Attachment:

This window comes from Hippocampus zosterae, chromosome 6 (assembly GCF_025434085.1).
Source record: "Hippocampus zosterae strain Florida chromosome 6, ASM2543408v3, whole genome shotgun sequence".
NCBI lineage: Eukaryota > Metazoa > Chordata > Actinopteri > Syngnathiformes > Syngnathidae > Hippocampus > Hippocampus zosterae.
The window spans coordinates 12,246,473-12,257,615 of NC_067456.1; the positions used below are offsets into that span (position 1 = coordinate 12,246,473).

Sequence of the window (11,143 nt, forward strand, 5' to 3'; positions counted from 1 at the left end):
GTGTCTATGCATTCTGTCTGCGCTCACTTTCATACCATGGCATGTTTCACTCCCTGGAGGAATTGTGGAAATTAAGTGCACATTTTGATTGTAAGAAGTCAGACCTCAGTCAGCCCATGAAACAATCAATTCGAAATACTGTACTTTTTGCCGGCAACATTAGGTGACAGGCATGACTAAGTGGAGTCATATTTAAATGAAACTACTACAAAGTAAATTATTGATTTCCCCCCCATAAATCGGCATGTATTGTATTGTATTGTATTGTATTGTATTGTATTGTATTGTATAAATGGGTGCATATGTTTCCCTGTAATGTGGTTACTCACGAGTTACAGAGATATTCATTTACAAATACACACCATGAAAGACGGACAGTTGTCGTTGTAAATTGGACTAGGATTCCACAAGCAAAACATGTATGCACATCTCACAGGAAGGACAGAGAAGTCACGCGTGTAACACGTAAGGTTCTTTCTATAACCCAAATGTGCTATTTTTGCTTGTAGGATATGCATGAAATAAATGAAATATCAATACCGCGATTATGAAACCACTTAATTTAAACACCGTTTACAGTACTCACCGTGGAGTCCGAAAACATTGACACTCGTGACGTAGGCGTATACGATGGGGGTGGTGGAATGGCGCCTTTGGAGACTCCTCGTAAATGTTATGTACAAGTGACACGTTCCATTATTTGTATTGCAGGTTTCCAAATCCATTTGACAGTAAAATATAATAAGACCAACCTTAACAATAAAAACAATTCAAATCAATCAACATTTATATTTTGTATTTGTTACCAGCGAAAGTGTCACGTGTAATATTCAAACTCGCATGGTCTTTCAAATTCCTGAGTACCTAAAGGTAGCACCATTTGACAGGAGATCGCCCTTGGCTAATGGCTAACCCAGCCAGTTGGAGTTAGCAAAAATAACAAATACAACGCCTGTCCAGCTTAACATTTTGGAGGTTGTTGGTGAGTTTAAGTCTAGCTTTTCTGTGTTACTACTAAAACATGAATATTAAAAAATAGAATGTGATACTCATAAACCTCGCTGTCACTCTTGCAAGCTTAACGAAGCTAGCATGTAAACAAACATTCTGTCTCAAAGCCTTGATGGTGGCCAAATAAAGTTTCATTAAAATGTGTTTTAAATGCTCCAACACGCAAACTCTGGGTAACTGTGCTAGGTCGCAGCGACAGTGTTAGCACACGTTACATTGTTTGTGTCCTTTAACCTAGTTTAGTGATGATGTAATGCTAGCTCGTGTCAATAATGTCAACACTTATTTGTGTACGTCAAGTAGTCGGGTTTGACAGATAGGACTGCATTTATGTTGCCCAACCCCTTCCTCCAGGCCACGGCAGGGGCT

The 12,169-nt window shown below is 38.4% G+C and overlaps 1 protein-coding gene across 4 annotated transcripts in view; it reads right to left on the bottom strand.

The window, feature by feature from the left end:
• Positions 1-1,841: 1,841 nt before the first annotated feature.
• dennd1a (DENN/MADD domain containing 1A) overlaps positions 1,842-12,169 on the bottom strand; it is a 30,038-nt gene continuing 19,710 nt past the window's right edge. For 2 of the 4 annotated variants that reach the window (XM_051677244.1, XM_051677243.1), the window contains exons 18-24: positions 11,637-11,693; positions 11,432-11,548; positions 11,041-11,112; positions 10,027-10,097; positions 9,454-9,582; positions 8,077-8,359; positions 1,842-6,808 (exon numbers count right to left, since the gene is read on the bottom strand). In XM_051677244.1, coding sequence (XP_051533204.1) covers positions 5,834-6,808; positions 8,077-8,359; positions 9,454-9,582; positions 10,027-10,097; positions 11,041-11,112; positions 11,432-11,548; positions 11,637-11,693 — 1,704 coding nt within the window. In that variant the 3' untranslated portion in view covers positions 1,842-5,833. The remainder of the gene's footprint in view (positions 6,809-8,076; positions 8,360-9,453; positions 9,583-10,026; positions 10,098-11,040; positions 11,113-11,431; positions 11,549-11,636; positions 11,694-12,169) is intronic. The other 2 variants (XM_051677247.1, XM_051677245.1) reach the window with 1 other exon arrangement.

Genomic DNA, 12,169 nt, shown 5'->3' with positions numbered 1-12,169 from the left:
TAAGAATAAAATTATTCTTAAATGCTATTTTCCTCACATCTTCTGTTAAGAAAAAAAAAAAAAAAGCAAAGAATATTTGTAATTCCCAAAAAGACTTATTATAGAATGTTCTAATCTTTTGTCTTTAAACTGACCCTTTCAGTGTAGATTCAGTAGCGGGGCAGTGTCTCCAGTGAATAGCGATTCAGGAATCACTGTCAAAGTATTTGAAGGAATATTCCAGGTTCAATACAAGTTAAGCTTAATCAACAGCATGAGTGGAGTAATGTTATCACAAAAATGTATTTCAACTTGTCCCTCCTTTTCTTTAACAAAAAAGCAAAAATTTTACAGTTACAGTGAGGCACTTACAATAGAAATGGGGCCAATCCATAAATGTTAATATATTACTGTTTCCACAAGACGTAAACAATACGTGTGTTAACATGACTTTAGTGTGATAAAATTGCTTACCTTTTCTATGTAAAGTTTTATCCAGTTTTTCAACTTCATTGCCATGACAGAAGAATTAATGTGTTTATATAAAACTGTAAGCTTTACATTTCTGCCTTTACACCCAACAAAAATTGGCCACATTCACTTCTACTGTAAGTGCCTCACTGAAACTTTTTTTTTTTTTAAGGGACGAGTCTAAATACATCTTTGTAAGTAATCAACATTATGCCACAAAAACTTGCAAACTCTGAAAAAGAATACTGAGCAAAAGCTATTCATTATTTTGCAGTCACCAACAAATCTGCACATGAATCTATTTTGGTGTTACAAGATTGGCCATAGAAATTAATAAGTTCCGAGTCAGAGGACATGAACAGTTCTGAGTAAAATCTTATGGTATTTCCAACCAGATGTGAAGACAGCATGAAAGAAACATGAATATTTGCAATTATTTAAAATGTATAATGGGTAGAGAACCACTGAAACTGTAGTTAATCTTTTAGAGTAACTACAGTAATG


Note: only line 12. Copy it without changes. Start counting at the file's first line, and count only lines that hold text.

TAAGAATAAAATTATTCTTAAATGCTATTTTCCTCACATCTTCTGTTAAGAAAAAAAAAAAAAAAGCAAAGAATATTTGTAATTCCCAAAAAGACTTATTATAGAATGTTCTAATCTTTTGTCTTTAAACTGACCCTTTCAGTGTAGATTCAGTAGCGGGGCAGTGTCTCCAGTGAATAGCGATTCAGGAATCACTGTCAAAGTATTTGAAGGAATATTCCAGGTTCAATACAAGTTAAGCTTAATCAACAGCATGAGTGGAGTAATGTTATCACAAAAATGTATTTCAACTTGTCCCTCCTTTTCTTTAACAAAAAAGCAAAAATTTTACAGTTACAGTGAGGCACTTACAATAGAAATGGGGCCAATCCATAAATGTTAATATATTACTGTTTCCACAAGACGTAAACAATACGTGTGTTAACATGACTTTAGTGTGATAAAATTGCTTACCTTTTCTATGTAAAGTTTTATCCAGTTTTTCAACTTCATTGCCATGACAGAAGAATTAATGTGTTTATATAAAACTGTAAGCTTTACATTTCTGCCTTTACACCCAACAAAAATTGGCCACATTCACTTCTACTGTAAGTGCCTCACTGAAACTTTTTTTTTTTTTAAGGGACGAGTCTAAATACATCTTTGTAAGTAATCAACATTATGCCACAAAAACTTGCAAACTCTGAAAAAGAATACTGAGCAAAAGCTATTCATTATTTTGCAGTCACCAACAAATCTGCACATGAATCTATTTTGGTGTTACAAGATTGGCCATAGAAATTAATAAGTTCCGAGTCAGAGGACATGAACAGTTCTGAGTAAAATCTTATGGTATTTCCAACCAGATGTGAAGACAGCATGAAAGAAACATGAATATTTGCAATTATTTAAAATGTATAATGGGTAGAGAACCACTGAAACTGTAGTTAATCTTTTAGAGTAACTACAGTAATG